As such, "Cartwright Act claims are properly dismissed 'where the complaint makes conclusory allegations of a combination and does not allege with factual particularity that separate entities maintaining separate and independent interests combined for the purpose to restrain trade.'" In re Netflix Antitrust Litig., 506 F.Supp.2d 308, 320 (N.D. Cal. 2007) (quoting Freeman v. San Diego Ass 'n of Realtors, 77 Cal.App.4th 171, 189 (1999)). Among other things, when faced with two possible explanations for a defendant's behavior, a plaintiff cannot offer allegations that are "merely consistent with" their favored explanation but are also consistent with the defendant's alternative explanation. In re Century Aluminum Co. Sec. Litig., 729 F.3d 1104, 1108 (9th Cir. 2013) (citing Iqbal, 556 U.S. at 678). "Something more is needed, such as facts tending to exclude the possibility that the alternative explanation is true, ... in order to render plaintiffs' allegations plausible within the meaning of Iqbal and Twombly." Id. But where a plaintiffs allegations are stuck in "neutral territory, " i.e., they do not tend to exclude the innocent explanation, such allegations fall short of what Iqbal and Twombly require. See Id. at 1108-10 (affirming dismissal of Securities Act claim where plaintiffs' allegations were "merely consistent with both their explanation and the defendants' competing explanation"); see also Gonzalez v. Planned Parenthood of L.A., 759 F.3d 1112, 1116 (9th Cir. 2014), cert, denied sub nom. Gonzalez v. Planned Parenthood of L.A., Cal., 135 S.Ct. 2313 (2015) (affirming dismissal where plaintiffs allegation that defendant knowingly submitted false claims was only "merely possible rather than plausible, " and could not overcome the plausible and obvious explanation that defendant did not knowingly submit false claims (internal quotation marks omitted; emphasis in original)); Eclectic Props. K, LLC v. Marcus & Millichap Co., 751 F.3d 990, 996 (9th Cir. 2014) (explaining that courts "must consider" "obvious alternative explanation[s]" for a defendant's behavior when analyzing plausibility); Somers v. Apple, Inc., 729 F.3d 953, 965 (9th Cir. 2013) (affirming dismissal of antitrust claim in part due to an obvious alternative explanation for music pricing).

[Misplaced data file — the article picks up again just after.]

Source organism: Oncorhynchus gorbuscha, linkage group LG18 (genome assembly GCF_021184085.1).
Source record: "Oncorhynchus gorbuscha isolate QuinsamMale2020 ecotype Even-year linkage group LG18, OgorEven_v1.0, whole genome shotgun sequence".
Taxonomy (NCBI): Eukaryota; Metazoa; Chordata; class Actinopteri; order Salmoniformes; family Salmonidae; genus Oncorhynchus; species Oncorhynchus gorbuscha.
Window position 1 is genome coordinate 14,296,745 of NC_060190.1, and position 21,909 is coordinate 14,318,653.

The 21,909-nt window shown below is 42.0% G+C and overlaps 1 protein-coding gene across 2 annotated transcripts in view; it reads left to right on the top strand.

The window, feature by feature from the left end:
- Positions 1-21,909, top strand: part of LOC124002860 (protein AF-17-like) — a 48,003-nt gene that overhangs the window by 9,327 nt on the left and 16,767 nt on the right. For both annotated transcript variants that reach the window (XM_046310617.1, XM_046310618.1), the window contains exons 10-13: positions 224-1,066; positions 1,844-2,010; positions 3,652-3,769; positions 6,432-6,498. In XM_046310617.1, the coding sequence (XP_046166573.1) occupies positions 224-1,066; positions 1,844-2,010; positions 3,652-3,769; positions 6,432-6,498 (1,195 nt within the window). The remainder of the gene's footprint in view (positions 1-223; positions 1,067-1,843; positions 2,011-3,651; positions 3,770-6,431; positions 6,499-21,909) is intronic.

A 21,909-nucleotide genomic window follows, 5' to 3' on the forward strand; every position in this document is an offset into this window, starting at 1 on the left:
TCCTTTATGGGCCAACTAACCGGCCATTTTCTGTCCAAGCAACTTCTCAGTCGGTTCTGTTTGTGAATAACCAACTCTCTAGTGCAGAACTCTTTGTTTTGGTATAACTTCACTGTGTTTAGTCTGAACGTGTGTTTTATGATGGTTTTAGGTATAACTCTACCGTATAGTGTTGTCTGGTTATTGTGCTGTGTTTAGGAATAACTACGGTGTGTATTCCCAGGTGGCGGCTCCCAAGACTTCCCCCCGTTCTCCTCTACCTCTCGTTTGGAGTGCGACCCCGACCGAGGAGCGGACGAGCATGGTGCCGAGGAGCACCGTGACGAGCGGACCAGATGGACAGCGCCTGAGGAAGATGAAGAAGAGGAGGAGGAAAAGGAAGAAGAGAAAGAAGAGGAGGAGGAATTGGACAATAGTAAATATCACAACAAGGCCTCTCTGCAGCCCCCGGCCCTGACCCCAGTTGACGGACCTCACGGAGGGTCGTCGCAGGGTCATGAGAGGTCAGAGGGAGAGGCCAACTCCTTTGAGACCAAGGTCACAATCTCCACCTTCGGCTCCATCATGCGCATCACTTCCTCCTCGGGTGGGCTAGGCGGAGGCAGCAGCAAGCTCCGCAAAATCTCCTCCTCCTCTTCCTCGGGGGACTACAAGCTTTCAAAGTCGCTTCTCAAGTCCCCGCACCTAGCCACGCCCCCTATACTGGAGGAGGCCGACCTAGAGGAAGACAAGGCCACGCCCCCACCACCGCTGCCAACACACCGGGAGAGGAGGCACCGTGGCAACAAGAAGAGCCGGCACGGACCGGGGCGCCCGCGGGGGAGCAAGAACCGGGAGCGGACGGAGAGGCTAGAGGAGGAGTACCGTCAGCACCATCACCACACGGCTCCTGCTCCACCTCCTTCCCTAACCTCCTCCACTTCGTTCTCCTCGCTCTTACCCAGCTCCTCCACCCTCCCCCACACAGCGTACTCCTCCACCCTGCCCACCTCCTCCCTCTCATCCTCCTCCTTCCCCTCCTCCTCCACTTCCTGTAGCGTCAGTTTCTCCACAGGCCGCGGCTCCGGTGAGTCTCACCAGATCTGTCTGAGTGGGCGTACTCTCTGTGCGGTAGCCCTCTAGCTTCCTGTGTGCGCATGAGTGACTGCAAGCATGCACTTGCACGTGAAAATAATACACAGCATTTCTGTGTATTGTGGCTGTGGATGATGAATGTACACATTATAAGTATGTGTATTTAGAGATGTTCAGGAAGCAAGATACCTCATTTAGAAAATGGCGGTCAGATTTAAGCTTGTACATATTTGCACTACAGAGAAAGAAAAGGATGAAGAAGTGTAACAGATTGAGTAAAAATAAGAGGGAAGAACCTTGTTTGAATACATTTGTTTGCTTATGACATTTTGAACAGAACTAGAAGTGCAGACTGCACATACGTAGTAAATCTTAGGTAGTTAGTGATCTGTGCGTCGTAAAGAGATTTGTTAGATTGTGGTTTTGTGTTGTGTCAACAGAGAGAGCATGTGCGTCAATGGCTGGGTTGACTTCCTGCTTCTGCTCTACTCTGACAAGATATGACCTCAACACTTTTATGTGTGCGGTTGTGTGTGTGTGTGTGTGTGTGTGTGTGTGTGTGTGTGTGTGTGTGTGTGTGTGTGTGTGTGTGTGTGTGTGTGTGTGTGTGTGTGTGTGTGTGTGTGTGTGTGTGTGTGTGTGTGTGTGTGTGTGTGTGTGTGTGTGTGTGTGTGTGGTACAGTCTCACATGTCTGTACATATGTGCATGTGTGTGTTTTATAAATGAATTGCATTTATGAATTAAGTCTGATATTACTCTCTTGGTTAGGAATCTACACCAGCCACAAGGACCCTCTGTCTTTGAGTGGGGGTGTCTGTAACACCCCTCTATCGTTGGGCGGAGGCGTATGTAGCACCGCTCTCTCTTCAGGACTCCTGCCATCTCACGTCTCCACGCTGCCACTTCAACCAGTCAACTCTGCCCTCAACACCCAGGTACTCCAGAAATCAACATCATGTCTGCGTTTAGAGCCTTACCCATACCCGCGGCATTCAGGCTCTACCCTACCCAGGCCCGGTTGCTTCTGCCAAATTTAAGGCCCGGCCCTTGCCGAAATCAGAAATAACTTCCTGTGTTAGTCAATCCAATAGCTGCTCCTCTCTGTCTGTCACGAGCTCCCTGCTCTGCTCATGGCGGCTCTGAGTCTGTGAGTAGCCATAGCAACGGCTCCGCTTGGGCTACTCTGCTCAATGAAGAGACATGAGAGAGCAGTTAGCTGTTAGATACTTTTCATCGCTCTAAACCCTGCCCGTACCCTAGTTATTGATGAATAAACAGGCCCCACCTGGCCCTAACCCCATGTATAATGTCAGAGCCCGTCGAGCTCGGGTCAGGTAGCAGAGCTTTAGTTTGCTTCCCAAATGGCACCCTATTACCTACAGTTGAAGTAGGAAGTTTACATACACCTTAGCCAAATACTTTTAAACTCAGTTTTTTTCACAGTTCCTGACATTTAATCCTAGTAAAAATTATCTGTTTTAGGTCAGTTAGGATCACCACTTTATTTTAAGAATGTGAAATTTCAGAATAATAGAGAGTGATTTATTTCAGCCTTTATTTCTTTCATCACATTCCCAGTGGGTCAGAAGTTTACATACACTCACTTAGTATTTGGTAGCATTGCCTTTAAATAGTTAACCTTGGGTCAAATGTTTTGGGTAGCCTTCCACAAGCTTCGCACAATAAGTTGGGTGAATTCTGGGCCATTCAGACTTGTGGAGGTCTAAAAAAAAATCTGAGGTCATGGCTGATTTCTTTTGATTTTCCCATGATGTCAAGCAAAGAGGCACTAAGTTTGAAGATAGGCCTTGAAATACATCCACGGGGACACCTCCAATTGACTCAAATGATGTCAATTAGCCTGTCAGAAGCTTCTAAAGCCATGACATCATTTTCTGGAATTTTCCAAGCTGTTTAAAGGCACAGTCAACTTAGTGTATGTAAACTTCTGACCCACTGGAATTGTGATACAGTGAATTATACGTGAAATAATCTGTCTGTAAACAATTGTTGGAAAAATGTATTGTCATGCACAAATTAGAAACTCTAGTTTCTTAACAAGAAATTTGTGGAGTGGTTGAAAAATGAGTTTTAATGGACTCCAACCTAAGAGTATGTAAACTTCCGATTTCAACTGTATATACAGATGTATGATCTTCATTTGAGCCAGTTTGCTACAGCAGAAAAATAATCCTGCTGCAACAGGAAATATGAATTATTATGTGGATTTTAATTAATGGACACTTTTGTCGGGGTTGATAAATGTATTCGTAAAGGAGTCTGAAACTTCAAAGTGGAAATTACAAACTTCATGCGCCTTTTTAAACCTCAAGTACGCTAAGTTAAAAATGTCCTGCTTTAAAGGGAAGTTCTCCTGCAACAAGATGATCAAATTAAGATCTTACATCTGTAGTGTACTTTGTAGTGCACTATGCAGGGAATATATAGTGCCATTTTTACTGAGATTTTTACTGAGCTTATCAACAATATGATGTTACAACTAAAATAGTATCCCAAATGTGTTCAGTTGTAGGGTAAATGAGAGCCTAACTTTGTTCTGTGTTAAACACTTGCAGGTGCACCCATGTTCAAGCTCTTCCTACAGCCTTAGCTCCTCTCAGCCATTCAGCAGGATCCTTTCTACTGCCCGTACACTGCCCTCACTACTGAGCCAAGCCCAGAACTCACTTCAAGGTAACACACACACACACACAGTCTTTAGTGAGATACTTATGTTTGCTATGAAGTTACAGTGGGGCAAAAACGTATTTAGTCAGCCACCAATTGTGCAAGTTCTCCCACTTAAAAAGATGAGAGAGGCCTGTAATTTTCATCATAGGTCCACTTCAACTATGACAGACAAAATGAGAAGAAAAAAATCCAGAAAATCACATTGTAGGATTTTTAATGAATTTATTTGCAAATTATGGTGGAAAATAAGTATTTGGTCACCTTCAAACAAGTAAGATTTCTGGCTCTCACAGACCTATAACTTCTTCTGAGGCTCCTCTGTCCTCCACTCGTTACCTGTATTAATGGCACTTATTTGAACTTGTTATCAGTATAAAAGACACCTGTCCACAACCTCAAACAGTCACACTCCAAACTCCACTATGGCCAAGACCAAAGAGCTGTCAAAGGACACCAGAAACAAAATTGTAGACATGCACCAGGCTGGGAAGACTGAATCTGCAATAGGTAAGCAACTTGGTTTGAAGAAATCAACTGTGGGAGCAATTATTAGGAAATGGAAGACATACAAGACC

2. Analysis

         To establish liability under Section 1 of the Sherman Act (and consequently, the Cartwright Act), "a plaintiff must prove (1) the existence of an agreement, and (2) that the agreement was in unreasonable restraint of trade." Aerotec Int'l, Inc. v. Honeywell Int'l, Inc., 836 F.3d 1171, 1178 (quoting Am. Needle, Inc. v. Nat'l Football League, 560 U.S. 183, 189-90 (2010)).[2]

         a. Agreement